Is the ‘Ground Zero Mosque’ Project Back?

An inflammatory story from back in 2010 has been stirred up again, despite the lack of any significant new information.

  • Published 19 December 2019

Claim

The controversial plan to build a mosque at the 9/11 Ground Zero site is on again.

Rating

Origin

The blogger behind sensational stories about a purported “Ground Zero Mosque” project that went viral in 2010 is trying to bring the story back for another round of controversy. And her actions have in turn prompted social media posts expressing outrage that a Muslim house of worship could be built on the site of the 9/11 terrorist attacks in Lower Manhattan.

A summary of the issue is this: No mosque is being built at Ground Zero. The Ground Zero narrative, criticized by some observers as a manufactured controversy, was initially pushed by Pamela Geller back in 2010. That controversy centered on a proposed Muslim community center to be constructed at 51 Park Place in Lower Manhattan, about three blocks from where the World Trade Center’s Twin Towers stood before they were struck by two jetliners and collapsed during the Sept. 11, 2001, terror attacks, killing thousands of people.

Geller runs an eponymous blog where she almost exclusively writes about what she perceives as the misdeeds of Muslims. She also co-heads the organization Stop Islamization of America, which has, as the Anti-Defamation League reports, “introduced a growing number of Americans to its conspiratorial anti-Muslim agenda.”

On Dec. 16, 2019, Geller published a blog post to the American Thinker website in which she reported that “The news [of the mosque] was buried under two dense paragraphs and five large photos in an article in New York YIMBY about a different project: ‘Construction has also yet to begin on 51 Park Place, which is slated to become a 71-foot-tall, 16,000-square-foot Islamic cultural center.’ The infamous Ground Zero Mosque project, a long buried effort to build a triumphal mosque at the site of the worst jihad terror attack in American history, is back.”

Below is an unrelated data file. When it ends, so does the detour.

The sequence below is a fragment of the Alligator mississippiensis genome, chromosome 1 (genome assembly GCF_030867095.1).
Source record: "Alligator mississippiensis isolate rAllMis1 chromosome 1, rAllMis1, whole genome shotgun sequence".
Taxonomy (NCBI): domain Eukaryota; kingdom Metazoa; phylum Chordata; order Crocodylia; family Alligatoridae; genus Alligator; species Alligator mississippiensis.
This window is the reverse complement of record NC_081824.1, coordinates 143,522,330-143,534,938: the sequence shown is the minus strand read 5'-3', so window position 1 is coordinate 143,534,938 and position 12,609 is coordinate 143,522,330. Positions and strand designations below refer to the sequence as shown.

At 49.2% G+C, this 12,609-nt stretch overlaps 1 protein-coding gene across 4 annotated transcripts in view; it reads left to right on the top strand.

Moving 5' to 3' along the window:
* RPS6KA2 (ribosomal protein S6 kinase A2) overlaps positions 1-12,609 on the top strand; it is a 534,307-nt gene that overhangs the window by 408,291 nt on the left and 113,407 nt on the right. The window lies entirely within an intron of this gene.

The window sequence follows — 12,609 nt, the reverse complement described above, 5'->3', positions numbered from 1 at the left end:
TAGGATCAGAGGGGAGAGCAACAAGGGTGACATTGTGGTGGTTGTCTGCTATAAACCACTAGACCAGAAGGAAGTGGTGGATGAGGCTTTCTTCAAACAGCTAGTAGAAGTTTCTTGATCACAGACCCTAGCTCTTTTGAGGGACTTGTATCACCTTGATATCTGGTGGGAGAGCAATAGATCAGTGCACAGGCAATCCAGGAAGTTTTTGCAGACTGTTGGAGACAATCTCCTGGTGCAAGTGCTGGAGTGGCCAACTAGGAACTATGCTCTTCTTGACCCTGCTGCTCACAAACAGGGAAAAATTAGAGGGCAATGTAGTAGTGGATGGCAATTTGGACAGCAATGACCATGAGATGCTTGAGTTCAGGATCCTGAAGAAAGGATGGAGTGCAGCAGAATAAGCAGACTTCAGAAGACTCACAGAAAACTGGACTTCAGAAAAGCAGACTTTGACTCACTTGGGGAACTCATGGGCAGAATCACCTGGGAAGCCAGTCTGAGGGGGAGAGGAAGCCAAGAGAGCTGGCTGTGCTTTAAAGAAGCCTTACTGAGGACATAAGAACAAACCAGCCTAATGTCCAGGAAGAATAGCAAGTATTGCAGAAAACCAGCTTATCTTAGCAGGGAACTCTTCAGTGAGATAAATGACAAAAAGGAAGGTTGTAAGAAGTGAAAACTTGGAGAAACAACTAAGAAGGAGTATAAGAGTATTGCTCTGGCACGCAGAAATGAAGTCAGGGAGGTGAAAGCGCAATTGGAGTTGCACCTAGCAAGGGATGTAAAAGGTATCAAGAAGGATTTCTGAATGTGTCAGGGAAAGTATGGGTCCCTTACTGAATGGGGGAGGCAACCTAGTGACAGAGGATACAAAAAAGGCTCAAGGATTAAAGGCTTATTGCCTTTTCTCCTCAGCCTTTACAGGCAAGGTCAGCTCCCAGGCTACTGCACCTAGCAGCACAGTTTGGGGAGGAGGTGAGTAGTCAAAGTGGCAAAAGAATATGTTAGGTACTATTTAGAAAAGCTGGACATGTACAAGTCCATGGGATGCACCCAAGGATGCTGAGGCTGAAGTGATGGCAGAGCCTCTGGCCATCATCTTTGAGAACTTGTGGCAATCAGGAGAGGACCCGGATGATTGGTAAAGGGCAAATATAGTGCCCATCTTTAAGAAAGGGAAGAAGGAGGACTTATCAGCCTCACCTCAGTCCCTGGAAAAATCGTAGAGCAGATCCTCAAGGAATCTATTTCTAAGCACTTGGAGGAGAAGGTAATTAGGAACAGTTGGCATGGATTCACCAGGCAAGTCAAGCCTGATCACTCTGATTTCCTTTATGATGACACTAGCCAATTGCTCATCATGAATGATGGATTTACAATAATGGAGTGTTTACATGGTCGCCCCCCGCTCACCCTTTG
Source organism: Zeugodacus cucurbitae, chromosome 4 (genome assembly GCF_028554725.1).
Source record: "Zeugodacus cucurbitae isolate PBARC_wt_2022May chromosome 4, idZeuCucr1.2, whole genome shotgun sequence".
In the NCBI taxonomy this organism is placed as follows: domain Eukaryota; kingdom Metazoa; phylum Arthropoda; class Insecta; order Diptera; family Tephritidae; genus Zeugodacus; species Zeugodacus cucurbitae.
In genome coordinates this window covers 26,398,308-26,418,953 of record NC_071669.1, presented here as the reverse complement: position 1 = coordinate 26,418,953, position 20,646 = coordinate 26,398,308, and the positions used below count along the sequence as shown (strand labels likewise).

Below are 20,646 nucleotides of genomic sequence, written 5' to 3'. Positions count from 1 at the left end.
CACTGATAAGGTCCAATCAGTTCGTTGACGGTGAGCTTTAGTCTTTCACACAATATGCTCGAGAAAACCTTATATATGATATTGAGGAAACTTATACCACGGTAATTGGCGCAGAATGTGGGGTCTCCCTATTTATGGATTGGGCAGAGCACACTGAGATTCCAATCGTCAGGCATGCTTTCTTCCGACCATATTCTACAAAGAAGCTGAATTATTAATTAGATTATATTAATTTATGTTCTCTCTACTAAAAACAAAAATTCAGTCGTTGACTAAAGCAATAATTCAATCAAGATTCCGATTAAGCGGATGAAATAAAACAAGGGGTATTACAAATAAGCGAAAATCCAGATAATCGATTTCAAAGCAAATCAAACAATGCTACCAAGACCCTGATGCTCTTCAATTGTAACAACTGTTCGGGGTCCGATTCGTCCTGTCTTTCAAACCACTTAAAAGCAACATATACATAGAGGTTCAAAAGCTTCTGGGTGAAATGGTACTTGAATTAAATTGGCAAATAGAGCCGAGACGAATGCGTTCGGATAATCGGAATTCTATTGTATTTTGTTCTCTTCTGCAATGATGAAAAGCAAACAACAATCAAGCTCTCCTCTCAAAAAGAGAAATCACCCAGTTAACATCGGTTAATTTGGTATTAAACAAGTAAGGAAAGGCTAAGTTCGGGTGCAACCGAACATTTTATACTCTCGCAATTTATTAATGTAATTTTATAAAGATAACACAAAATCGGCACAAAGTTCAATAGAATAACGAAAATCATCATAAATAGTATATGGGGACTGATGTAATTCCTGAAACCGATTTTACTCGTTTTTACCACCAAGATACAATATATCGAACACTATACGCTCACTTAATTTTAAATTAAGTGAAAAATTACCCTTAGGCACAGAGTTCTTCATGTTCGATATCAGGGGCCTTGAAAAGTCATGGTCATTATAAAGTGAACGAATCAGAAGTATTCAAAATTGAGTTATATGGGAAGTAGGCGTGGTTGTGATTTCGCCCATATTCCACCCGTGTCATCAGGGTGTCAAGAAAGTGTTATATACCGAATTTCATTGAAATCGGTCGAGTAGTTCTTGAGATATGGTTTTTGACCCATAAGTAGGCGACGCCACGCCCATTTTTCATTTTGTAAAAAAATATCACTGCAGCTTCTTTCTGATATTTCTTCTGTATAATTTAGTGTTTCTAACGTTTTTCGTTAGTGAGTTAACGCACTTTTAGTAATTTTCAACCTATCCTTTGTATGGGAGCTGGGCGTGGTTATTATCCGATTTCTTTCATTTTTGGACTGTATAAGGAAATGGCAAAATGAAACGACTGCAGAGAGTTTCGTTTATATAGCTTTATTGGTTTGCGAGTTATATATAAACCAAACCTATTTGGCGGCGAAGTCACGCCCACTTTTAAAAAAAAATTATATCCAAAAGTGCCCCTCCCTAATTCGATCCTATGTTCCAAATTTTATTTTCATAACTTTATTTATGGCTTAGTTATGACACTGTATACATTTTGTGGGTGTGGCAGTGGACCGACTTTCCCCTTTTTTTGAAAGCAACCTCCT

Geller was referring to a Dec. 1, 2019, article in the New York real estate development publication New York YIMBY (“Yes in My Backyard”) about the city’s skyline. While the information about the development at 51 Park Place was somewhat buried in the article, that was likely because it’s not new. Since at least 2014 news outlets have been reporting that the development plans for 43-to-51 Park Place, a high-rise condominium complex, will incorporate a Muslim cultural center and prayer space.

To be clear, no mosque is being built at 51 Park Place, and the terms “mosque” and “prayer space” are not interchangeable, said Omar Suleiman, professor of Islamic Studies at Southern Methodist University and founder of the Yaqeen Institute for Islamic Research in Texas.

Such prayer spaces are known as “musalla,” a word that literally translates to “prayer space” in Arabic. They are routinely found in predominantly Muslim countries in public places such as airports, shopping malls, and hospitals, according to Suleiman. One such prayer space inhabited the 17th floor of the World Trade Center’s South Tower, which was hit by the second jetliner on 9/11.

We sent Geller questions about her story asking her why she called the development the “Ground Zero Mosque” despite its distance from the World Trade Center site. Geller asserted that even though the development is several blocks away from where the Twin Towers stood, the project is under construction on the site of a building that was demolished due to damage from the 9/11 attacks:

“Ground Zero was an area, a zone. The building that was torn down to build this was severely damaged in the 9/11 attacks. Landing gear from one of the planes that brought down the Towers crashed through the building’s roof. Human remains were found near the building,” Geller wrote. She said she doesn’t think a Muslim house of worship or cultural center should be built “in an area that was damaged in the 9/11 attacks.”